Burma Government’s denial of NLD’s demands would make the Nat’l Convention undemocratic & incredible

The ongoing constitutional convention which started only last Monday (April 17, 2004) in Burma is not a roadmap to democracy but a “roadmap to another surefire disaster for the peoples of Burma.” There might be no other statements that could stand truer than this after the ruling State Peace and Development Council, the junta government of Burma, refused to grant the demands of the main opposition party, the National League for Democracy (NLD) that include the immediate release of democracy icon and NLD general secretary Aung San Suu Kyi and party vice chairman Tin Oo and its failure to adopt significant reforms to the rules and procedures of convention.


The ongoing constitutional convention which started only last Monday (April 17, 2004) in Burma is not a roadmap to democracy but a “roadmap to another surefire disaster for the peoples of Burma.” There might be no other statements that could stand truer than this after the ruling State Peace and Development Council, the junta government of Burma, refused to grant the demands of the main opposition party, the National League for Democracy (NLD) that include the immediate release of democracy icon and NLD general secretary Aung San Suu Kyi and party vice chairman Tin Oo and its failure to adopt significant reforms to the rules and procedures of convention.

The Initiatives for International Dialogue (IID) believes that the issue of Burma constitution should be ventilated into a fair and truly democratic venue. But because of the junta government’s casual disregard of the genuine democratic process in framing the new constitution and its rejection of the opposition’s demands, the move of the NLD to boycott the said accord is undoubtedly the most appropriate thing to do now.

Said boycott strips the charter talks of what little legitimacy it offered, since the NLD is the main opposition party. NLD was forced to boycott the charter talks because Aung San Suu Kyi and her Vice chair Tin Oo are still under house arrest. The SPDC brags this convention as a roadmap to democracy, but while it is acting as if it was the lone custodian of democracy, opposition leaders are being treated undemocratically.

What is then the sense of drafting a new constitution if it would become detrimental to the interests of the majority of Burma people? What is the use of having a constitution that would simply justify if not totally institutionalize the tenets of military dictatorship in Burma? And what benefits could the people of Burma get from a constitution designed by the military officials who, at the peak of their hypocrisy masqueraded themselves as lovers of democracy? Will it render justice to the victims of military rule? Will it give food, education and homes for the thousands of refugees, ethnic minorities and other poor people in Burma? These are the questions that require logical and honest answers.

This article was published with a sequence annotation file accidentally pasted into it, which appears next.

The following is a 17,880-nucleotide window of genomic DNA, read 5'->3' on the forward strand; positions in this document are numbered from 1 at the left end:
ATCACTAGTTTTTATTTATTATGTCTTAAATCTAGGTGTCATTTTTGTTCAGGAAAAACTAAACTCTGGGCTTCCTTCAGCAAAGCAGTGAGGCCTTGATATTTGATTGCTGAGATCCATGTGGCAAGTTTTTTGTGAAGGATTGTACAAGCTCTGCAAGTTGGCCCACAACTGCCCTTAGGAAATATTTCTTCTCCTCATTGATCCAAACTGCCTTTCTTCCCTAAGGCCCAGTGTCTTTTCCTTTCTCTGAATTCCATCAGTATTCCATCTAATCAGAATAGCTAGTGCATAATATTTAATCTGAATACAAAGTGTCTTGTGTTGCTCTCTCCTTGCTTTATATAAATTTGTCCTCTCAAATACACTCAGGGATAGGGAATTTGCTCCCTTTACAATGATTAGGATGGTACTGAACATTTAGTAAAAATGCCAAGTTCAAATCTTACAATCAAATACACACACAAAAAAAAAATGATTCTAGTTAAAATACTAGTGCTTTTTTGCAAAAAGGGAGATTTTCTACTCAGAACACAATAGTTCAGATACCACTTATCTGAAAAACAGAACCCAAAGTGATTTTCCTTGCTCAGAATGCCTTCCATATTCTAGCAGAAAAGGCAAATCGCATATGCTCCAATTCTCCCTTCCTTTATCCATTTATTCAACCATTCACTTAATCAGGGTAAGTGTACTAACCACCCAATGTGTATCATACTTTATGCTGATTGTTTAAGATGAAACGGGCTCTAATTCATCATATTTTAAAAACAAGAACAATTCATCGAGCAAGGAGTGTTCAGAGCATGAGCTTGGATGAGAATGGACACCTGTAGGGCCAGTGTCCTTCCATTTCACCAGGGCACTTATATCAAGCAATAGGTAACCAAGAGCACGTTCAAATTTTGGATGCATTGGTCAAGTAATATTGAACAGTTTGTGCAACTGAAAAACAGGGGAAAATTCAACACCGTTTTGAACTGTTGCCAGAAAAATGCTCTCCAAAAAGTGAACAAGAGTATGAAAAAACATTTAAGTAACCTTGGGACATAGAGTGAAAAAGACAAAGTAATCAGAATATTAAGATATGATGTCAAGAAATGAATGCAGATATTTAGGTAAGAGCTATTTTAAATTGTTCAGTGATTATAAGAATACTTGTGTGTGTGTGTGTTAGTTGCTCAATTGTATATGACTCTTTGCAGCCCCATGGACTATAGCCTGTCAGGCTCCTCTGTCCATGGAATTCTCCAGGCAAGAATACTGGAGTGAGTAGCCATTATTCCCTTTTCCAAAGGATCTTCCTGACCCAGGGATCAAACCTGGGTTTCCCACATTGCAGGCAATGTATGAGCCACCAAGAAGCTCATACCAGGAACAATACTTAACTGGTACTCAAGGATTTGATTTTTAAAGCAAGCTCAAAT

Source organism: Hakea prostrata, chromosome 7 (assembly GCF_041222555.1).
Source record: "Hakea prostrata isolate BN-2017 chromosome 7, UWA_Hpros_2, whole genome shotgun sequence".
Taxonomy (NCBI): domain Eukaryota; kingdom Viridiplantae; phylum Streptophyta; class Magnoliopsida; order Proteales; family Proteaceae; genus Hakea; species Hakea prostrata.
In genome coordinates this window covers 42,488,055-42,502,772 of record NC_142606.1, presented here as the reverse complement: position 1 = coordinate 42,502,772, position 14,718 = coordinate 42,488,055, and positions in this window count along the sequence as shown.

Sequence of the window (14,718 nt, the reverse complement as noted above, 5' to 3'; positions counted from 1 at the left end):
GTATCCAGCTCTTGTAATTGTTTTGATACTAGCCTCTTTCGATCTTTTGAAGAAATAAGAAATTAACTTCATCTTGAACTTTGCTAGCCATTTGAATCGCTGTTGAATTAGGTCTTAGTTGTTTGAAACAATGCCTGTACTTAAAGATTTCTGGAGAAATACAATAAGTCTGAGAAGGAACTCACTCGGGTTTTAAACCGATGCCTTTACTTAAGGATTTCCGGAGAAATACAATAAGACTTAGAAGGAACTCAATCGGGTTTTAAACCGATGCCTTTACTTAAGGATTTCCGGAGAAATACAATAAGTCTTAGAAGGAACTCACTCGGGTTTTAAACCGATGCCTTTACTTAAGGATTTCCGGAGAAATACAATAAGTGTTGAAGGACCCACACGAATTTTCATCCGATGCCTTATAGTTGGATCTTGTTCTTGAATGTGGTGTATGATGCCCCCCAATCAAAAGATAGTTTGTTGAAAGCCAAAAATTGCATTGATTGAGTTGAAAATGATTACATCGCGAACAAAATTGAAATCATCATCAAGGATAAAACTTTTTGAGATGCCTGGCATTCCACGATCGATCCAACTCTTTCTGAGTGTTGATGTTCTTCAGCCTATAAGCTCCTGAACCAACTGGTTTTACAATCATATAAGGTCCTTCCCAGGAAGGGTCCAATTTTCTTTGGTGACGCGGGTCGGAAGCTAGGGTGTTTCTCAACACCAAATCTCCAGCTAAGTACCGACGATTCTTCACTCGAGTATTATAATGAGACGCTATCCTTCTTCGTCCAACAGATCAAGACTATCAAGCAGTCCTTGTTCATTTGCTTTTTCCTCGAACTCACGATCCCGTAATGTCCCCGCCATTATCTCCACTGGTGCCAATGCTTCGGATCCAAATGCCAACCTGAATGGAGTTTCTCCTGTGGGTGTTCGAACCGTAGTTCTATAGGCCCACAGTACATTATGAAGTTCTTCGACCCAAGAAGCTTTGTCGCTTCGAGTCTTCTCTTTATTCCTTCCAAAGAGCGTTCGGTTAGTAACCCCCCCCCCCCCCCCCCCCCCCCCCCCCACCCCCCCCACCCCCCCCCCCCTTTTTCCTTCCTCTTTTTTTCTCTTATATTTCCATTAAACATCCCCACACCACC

For a fact, a massive crackdown on Burma’s democrats, activists and other human right advocates critical of the military regime was launched since SPDC’s announcement of a ‘roadmap’ to democracy in August 2003. Extensive human rights abuses, including: the sentencing to death of mediamen, the shooting of political prisoners and the arrest, imprisonment and torture of pro-democracy activists including women could reveal how the junta government massacred justice and democracy in Burma at every inch. Worse, days before the convention, six people including a lawyer and a student activist had their “first taste” of the so-called roadmap to democracy where they were given long prison sentences. Also, the government has reportedly subjected local reporters to “intimidation, imposed advance censorship.

In is in this context that IID is urging the Philippine government, as a democratic state and member of the Association of Southeast Asian Nations (ASEAN), to make a stand on Burma issue. Without hesitation, it must join the international community in giving pressures to the age-old military government in Burma. UN Secretary General Kofi Annan along with Thailand and Malaysia have already expressed disappointments to the junta government not just on its refusal to give a broad democratic space in the ongoing national convention but also in its continuous employment of brute military force just to maintain its grip on power. Even diplomatic reps from the US and the EU chose not to attend the opening last Monday, indicating that they are also critical of the present convention.

We view that the absence of NLD and proper representation of the ethnic nationality parties in the process of framing the new constitution would simply make the Burma society pregnant with more human right violations. A “sanitized” National Convention, where only the few dictate the rule of law should not be allowed and a civilian rule and genuine democracy must reign at all costs. The release of NLD leader Suu Kyi and all political prisoners, the cessation of Burmese army attacks on the ethnic groups along the Thai border, and a nationwide ceasefire will be conditions that will pave the way for credible talks.

Lastly, IID believes that the ongoing convention, for it to become legitimate and beyond doubt should be geared in a tri-partite dialogue where the military, ethnic and opposition leaders should be given equal representations. The move of the SPDC that limit the talks between their representatives and handpicked delegates, could not, by any stretch of imagination render effective and sustainable means to achieve true and lasting peace, justice, democracy and independence in Burma.

Free Suu Kyi and all political prisoners!
Participation for NLD and the ethnic peoples!

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